the finest detailCa detail that could be ;nown only by someone familiar with the target5s business: She would$ the tipster said$ leave a particular apartment building$ get into a brown "lymouth station wagon with a bro;en right tail light$ and drive immediately to a particular motel! 4d!$ at %+)! @ery few persons would have such intimate ;nowledge$ and hence ;nowledge of the unobservable factthat the woman was carrying unlawful drugs was plausible! 4d!$ at %%+! Bere the Court ma;es a big deal of the fact that the tipster was dead right about the fact that a silver .ord .L*3( truc; (license plate &>/'/+3) was traveling south on Bighway * somewhere near mile mar;er &&! 9ut everyone in the world who saw the car would have that ;nowledge$ and anyone who wanted the car stopped would have to provide that information! -nli;e the situation in #hite $ that generally available ;nowledge in no way ma;es it plausible that the tipster saw the car run someone off the road! The Court says$ ante$at 3$ that “EbFy reporting that shehad been run off the road by a specific vehicle ! ! ! the caller necessarily claimed eyewitness ;nowledge! So whatJ The issue is not how she claimed to ;now$ but whether what she claimed to ;now was true! The claim to “eyewitness ;nowledge of being run off the road supports not at all its veracity1 nor does the ama<ing$ mystifying prediction (so far short of what existed in #hite) that the petitioners5 truc; would be heading south on Bighway *! The Court finds “reason to thin; that the informant “was telling the truth in the fact that police observation confirmed that the truc; had been driving near the spot at which$ and at the approximate time at which$ the tipster alleged she had been run off the road! Ante$ at ,! According to the Court$ the statement therefore 6ualifies as a “Kpresent sense impression5 or “Kexcited utterance$5 ;inds of hearsay that the law deems categorically admissible given their low li;elihood of reflecting “Kdeliberate or conscious misrepresentation!5 4bid!(6uoting Advisory Committee5s 2otes on .ed! =ule Avid! &(%(*)$ +& -! S! C! App!$ p! %)*)! So$ the Court says$ we can fairly suppose that the accusation was true! 2o$ we cannot! To begin with$ it is 6uestionable whether either the “present sense impression or the “excited utterance exception to the hearsay rule applies here! The classic “present sense impression is the recounting of an event that is occurring before the declarant5s eyes$ as the declarant is spea;ing (“4 am watching the Bindenburg explodeM )! See + H! 9roun$ GcCormic; on Avidence %,+ ()th ed! +(*%) (hereinafter GcCormic;)! And the classic “excited utterance is a statement elicited$ almost involuntarily$ by the shoc; of what the declarant is immediately witnessing (“Gy Nod$ those people will be ;illedM )! See id!$at %,&0%,/! 4t is the immediacy that gives the statement some credibility1 the declarant has not had time to dissemble or embellish! There is no such immediacy here! The declarant had time to observe the license number of the offending vehicle$ &>/'/+3 (a difficult tas; if she was forced off the road and the vehicle was speeding away)$ to bring her car to a halt$ to copy down the observed license number (presumably)$ and (if she was using her own cell phone) to dial a call to the police from the stopped car! "lenty of time to dissemble or embellish! Goreover$ even assuming that less than true immediacy will suffice for these hearsay exceptions to apply$ the tipster5s statement would run into additional barriers to admissibility and acceptance! According to the very Advi sory Committee5s 2otes from which the Court 6uotes$ cases addressing an unidentified declarant5s present sense impression “indicate hesitancy in upholding the statement alone as sufficient proof of the reported event! +& -! S! C! App!$ at %)*1 see also ) G! Nraham$ Bandboo; of .ederal Avidence */0+( ()th ed! +(*+)! .or excited utterances as well$ the “;notty theoretical 6uestion of statementLalone admissibility persistsCseemingly even when the declarant is ;nown! + GcCormic; %,&! “Some courts ! ! ! have ta;en the position that an excited utterance is admissible only if other proof is presented which supports a finding of fact that the exciting event did occur! The issue has not yet been resolved under the .ederal =ules! 4d!$ at %,)0%,& (footnote omitted)! 4t is even unsettled whether excited utterances of an un;nown declarant are ever admissible! A leading treatise reports that “the courts have been reluctant to admit such statements$ principally because of uncertainty that foundational re6uirements$ including the impact of the event on the declarant$ have been satisfied! 4d!$at %)+! 4n sum$ it is unli;ely that the law of evidence would deem the mystery caller in this case “especially trustworthy$ ante$ at ,!O .inally$ and least tenably$ the Court says that another “indicator of veracity is the anonymous tipster5s mere “use of the /** emergency system$ ante$ at )! 9ecause$ you see$ recent “technological and regulatory developments suggest that the identities of unnamed /** callers are increasingly less li;ely to remain un;nown! 4bid! 4ndeed$ the systems are able to identify “the caller5s geographic location with increasing specificity! 4bid! Amici disagree with this$ see 9rief for 2ational Association of Criminal >efense 8awyers et al! &0*+$ and the present case surely suggests that amici are rightCsince we ;now neither the identity of the tipster nor even the county from which the call was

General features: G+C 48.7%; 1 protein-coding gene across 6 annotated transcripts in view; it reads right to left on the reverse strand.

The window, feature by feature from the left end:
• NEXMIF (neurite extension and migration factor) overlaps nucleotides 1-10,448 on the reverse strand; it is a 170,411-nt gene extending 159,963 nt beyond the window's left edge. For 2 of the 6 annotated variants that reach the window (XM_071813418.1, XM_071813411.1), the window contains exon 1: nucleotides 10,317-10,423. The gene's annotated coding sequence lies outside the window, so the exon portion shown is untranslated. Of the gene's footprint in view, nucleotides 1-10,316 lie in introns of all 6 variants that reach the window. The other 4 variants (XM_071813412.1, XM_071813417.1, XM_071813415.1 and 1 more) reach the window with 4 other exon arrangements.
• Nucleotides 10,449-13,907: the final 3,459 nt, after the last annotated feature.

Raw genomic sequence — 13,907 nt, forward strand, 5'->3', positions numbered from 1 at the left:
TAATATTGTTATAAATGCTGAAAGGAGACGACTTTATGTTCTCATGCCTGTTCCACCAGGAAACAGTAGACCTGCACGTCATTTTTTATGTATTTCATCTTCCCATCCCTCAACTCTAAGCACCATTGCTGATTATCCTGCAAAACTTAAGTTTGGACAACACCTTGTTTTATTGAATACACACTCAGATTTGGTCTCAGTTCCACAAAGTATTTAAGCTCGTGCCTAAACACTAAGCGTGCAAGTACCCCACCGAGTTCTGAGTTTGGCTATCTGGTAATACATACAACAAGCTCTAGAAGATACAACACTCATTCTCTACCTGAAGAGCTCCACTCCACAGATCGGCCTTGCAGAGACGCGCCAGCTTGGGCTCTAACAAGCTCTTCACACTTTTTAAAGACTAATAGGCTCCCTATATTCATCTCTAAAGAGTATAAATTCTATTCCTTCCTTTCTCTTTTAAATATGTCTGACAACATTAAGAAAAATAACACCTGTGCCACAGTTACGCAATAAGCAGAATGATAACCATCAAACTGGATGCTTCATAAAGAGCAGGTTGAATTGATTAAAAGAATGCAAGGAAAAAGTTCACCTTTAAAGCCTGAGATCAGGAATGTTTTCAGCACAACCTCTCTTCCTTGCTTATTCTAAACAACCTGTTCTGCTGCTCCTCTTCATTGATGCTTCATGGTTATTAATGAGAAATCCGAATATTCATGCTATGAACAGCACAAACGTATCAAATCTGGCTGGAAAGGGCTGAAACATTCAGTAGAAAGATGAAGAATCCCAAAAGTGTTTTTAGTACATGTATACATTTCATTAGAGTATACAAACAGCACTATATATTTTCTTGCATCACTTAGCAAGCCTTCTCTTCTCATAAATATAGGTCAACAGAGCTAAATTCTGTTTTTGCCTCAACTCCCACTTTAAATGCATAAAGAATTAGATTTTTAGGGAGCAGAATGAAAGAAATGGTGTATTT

made! 9ut assuming the Court is right about the ease of identifying /** callers$ it proves absolutely nothing in the present case unless the anonymous caller was aware of that fact! “4t is the tipster5s belief in anonymity$ not its reality$ that will control his behavior! 4d!$ at *( (emphasis added)! There is no reason to believe that your average anonymous /** tipster is aware that /** callers are readily identifiable!+